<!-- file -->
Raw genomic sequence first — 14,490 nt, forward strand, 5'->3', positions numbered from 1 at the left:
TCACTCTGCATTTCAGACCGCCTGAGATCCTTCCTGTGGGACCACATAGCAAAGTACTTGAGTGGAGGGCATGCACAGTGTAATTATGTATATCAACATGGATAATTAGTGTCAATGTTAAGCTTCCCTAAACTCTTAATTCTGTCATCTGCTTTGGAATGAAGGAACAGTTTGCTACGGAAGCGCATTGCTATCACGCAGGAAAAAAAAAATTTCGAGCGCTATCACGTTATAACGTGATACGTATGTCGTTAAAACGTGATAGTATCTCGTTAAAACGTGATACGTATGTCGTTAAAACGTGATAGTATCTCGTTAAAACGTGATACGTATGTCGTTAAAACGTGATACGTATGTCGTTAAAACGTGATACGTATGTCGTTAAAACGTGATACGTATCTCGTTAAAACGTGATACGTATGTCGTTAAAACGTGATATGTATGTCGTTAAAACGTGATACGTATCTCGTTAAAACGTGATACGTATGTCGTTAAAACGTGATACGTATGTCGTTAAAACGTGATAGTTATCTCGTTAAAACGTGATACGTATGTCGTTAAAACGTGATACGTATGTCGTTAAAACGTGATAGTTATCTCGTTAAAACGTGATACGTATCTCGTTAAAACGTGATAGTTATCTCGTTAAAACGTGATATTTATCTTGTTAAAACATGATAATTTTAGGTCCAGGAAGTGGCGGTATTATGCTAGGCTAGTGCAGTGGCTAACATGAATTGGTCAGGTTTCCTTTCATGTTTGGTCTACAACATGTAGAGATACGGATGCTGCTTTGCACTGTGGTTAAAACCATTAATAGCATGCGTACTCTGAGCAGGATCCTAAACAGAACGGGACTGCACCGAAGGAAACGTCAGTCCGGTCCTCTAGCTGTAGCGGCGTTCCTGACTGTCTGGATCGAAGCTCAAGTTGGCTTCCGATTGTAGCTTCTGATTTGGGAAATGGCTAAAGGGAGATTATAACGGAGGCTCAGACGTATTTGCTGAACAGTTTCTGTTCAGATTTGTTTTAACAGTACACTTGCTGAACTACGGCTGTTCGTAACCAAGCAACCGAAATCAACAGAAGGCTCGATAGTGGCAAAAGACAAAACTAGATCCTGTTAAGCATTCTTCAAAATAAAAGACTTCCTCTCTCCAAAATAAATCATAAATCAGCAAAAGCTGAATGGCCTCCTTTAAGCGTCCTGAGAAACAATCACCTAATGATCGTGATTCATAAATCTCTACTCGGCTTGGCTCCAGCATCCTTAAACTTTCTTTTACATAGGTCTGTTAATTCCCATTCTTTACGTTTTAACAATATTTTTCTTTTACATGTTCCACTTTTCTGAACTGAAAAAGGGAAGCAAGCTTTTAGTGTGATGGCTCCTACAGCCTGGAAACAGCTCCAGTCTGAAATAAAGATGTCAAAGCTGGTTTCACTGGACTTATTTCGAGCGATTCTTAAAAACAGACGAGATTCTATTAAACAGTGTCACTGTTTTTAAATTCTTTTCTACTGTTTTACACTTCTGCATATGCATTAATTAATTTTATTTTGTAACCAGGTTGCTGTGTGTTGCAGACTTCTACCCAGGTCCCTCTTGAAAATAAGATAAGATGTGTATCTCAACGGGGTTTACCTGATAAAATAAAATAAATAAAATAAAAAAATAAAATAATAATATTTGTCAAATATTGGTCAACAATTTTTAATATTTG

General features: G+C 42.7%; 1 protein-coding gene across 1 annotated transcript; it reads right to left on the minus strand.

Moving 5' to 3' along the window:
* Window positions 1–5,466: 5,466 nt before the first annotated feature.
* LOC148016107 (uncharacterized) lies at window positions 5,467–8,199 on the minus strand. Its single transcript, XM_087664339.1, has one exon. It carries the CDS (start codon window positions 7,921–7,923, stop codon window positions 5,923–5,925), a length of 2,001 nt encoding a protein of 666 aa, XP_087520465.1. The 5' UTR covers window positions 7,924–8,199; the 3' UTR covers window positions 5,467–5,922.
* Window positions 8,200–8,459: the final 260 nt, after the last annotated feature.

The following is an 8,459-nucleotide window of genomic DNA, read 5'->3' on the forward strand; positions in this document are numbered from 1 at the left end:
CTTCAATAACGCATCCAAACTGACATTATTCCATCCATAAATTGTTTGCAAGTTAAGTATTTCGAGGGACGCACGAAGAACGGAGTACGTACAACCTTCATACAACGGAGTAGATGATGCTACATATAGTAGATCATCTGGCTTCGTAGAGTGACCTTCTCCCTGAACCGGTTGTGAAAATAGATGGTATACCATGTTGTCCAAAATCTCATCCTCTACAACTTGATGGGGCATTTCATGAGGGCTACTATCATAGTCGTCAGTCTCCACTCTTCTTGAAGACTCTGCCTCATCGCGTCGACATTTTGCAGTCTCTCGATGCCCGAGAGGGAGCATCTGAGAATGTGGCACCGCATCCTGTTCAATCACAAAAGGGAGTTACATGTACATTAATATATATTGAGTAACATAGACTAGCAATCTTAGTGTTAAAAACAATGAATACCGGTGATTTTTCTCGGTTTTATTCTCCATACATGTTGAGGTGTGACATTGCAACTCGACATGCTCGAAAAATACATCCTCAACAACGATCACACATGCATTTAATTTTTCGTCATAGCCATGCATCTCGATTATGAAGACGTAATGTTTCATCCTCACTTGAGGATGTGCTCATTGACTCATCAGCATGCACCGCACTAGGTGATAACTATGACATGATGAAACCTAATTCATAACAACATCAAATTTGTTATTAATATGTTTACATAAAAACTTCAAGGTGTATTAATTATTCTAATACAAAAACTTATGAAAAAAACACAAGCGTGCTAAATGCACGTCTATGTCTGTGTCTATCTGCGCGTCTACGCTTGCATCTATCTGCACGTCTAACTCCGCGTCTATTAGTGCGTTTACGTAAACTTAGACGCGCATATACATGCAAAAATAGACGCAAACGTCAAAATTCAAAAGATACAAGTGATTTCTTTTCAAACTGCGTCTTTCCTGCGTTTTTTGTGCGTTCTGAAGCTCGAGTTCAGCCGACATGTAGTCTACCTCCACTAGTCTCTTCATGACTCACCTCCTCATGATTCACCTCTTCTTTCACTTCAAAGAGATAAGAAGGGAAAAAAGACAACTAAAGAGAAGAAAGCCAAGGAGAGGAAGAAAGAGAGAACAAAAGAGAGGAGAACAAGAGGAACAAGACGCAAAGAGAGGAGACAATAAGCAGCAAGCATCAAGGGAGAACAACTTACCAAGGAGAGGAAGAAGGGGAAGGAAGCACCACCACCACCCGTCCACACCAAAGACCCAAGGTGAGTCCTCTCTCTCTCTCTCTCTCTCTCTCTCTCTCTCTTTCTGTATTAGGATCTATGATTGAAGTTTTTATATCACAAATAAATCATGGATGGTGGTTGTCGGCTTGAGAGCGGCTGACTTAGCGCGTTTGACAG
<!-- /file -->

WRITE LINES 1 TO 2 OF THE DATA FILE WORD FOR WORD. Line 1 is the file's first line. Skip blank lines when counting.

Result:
Raw genomic sequence first — 14,490 nt, forward strand, 5'->3', positions numbered from 1 at the left:
TCACTCTGCATTTCAGACCGCCTGAGATCCTTCCTGTGGGACCACATAGCAAAGTACTTGAGTGGAGGGCATGCACAGTGTAATTATGTATATCAACATGGATAATTAGTGTCAATGTTAAGCTTCCCTAAACTCTTAATTCTGTCATCTGCTTTGGAATGAAGGAACAGTTTGCTACGGAAGCGCATTGCTATCACGCAGGAAAAAAAAAATTTCGAGCGCTATCACGTTATAACGTGATACGTATGTCGTTAAAACGTGATAGTATCTCGTTAAAACGTGATACGTATGTCGTTAAAACGTGATAGTATCTCGTTAAAACGTGATACGTATGTCGTTAAAACGTGATACGTATGTCGTTAAAACGTGATACGTATGTCGTTAAAACGTGATACGTATCTCGTTAAAACGTGATACGTATGTCGTTAAAACGTGATATGTATGTCGTTAAAACGTGATACGTATCTCGTTAAAACGTGATACGTATGTCGTTAAAACGTGATACGTATGTCGTTAAAACGTGATAGTTATCTCGTTAAAACGTGATACGTATGTCGTTAAAACGTGATACGTATGTCGTTAAAACGTGATAGTTATCTCGTTAAAACGTGATACGTATCTCGTTAAAACGTGATAGTTATCTCGTTAAAACGTGATATTTATCTTGTTAAAACATGATAATTTTAGGTCCAGGAAGTGGCGGTATTATGCTAGGCTAGTGCAGTGGCTAACATGAATTGGTCAGGTTTCCTTTCATGTTTGGTCTACAACATGTAGAGATACGGATGCTGCTTTGCACTGTGGTTAAAACCATTAATAGCATGCGTACTCTGAGCAGGATCCTAAACAGAACGGGACTGCACCGAAGGAAACGTCAGTCCGGTCCTCTAGCTGTAGCGGCGTTCCTGACTGTCTGGATCGAAGCTCAAGTTGGCTTCCGATTGTAGCTTCTGATTTGGGAAATGGCTAAAGGGAGATTATAACGGAGGCTCAGACGTATTTGCTGAACAGTTTCTGTTCAGATTTGTTTTAACAGTACACTTGCTGAACTACGGCTGTTCGTAACCAAGCAACCGAAATCAACAGAAGGCTCGATAGTGGCAAAAGACAAAACTAGATCCTGTTAAGCATTCTTCAAAATAAAAGACTTCCTCTCTCCAAAATAAATCATAAATCAGCAAAAGCTGAATGGCCTCCTTTAAGCGTCCTGAGAAACAATCACCTAATGATCGTGATTCATAAATCTCTACTCGGCTTGGCTCCAGCATCCTTAAACTTTCTTTTACATAGGTCTGTTAATTCCCATTCTTTACGTTTTAACAATATTTTTCTTTTACATGTTCCACTTTTCTGAACTGAAAAAGGGAAGCAAGCTTTTAGTGTGATGGCTCCTACAGCCTGGAAACAGCTCCAGTCTGAAATAAAGATGTCAAAGCTGGTTTCACTGGACTTATTTCGAGCGATTCTTAAAAACAGACGAGATTCTATTAAACAGTGTCACTGTTTTTAAATTCTTTTCTACTGTTTTACACTTCTGCATATGCATTAATTAATTTTATTTTGTAACCAGGTTGCTGTGTGTTGCAGACTTCTACCCAGGTCCCTCTTGAAAATAAGATAAGATGTGTATCTCAACGGGGTTTACCTGATAAAATAAAATAAATAAAATAAAAAAATAAAATAATAATATTTGTCAAATATTGGTCAACAATTTTTAATATTTG